anothermindbomb at gmail.com
Mon Nov 6 13:22:47 UTC 2006
On 06/11/06, Dotan Cohen <dotancohen at gmail.com> wrote:
> I would ask your ISP why they have their kit running on 1400 MTU and thus
> > you having to mess around with your settings though. Seems a little odd
> > this day and age.
> If you find this unusual, then I will ask them. Want to tell me what
> it should be set to, and the disadvantages and advantages of each
> setting? I want to be well armed when I ask them, not just some
> ignorant Parrot repeating what I've been told. Educate me a bit.
OK, the MTU is the Maximum Transmission Unit. It's a preset number of bytes
and effectively determine the largest packet which will be sent. Any packets
which are greater than 1500 bytes will be fragmented, or split into 2
The standard MTU for Internet transmission (unless you're on specialised
hardware) is 1500 bytes. 8 bytes are normally reserved for packet overhead.
So, your router will pass through packets of up to 1500 bytes, and your NIC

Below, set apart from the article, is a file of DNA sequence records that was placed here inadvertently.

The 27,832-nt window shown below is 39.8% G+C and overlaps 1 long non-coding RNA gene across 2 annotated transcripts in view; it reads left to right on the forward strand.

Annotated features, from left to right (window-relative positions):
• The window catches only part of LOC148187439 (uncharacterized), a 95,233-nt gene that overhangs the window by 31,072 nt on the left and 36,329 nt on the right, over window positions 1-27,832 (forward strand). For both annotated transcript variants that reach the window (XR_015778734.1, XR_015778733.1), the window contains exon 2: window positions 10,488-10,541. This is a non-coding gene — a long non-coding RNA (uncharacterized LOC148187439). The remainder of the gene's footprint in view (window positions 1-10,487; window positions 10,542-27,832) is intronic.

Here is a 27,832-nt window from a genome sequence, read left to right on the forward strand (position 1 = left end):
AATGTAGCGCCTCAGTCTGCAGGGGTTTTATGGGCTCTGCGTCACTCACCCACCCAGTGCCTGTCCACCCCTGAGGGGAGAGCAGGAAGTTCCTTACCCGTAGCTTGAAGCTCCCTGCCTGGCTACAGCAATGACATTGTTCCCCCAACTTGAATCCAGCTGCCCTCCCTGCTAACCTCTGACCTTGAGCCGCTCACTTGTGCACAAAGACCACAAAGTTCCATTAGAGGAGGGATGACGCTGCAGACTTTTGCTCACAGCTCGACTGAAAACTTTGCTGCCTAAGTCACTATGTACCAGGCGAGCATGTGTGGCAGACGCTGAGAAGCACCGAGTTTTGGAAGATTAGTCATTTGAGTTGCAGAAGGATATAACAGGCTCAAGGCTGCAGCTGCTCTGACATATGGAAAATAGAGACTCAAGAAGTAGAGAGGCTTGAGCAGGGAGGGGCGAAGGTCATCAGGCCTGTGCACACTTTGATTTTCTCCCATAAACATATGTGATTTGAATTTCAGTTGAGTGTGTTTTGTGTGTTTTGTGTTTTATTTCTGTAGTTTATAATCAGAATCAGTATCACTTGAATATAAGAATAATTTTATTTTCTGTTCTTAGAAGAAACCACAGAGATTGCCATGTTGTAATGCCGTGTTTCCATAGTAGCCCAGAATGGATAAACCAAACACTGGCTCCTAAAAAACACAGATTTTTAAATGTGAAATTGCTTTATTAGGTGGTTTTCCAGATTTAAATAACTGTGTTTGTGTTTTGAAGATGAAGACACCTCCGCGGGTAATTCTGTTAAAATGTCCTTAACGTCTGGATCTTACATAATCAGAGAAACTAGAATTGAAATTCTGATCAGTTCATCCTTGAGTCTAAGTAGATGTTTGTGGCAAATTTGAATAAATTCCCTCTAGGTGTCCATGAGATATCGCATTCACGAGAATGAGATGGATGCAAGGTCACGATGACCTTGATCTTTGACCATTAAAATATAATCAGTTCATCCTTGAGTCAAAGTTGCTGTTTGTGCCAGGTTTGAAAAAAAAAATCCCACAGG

will normally pass through packets of the same size. The only time you
should have to change this is when some other device down the line cannot
handle a 1500 byte packet which, if your ISP is requesting you send smaller
packets, it sounds like you have. From the numbers you've quoted they want
you to use an MTU of 1392, which implies something upstream from you can
only handle 1400 byte packets (1392 + 8bytes of packet red-tape). If you
start sending packets of this size, then that device will be ahppy but
obviously your throughput is hampered as you have to sent more packets to
transfer the same amount of data, thus "cramping" your throughput.
If you stick to sending 1500 byte packets, the rogue device will have to do
extra work to split the packets on your behalf.
If you drop down to 1392, as requested, your slightly impact your
throughput, but the rogue device has less work to do.
If they had requested a 1492 byte MTU it would be FAR more believable but
1392, to my limited knowledge, is an odd size. I would just double-check it
and confirm that someone hasn't made a typo!
Despair - It's always darkest just before it goes pitch black...
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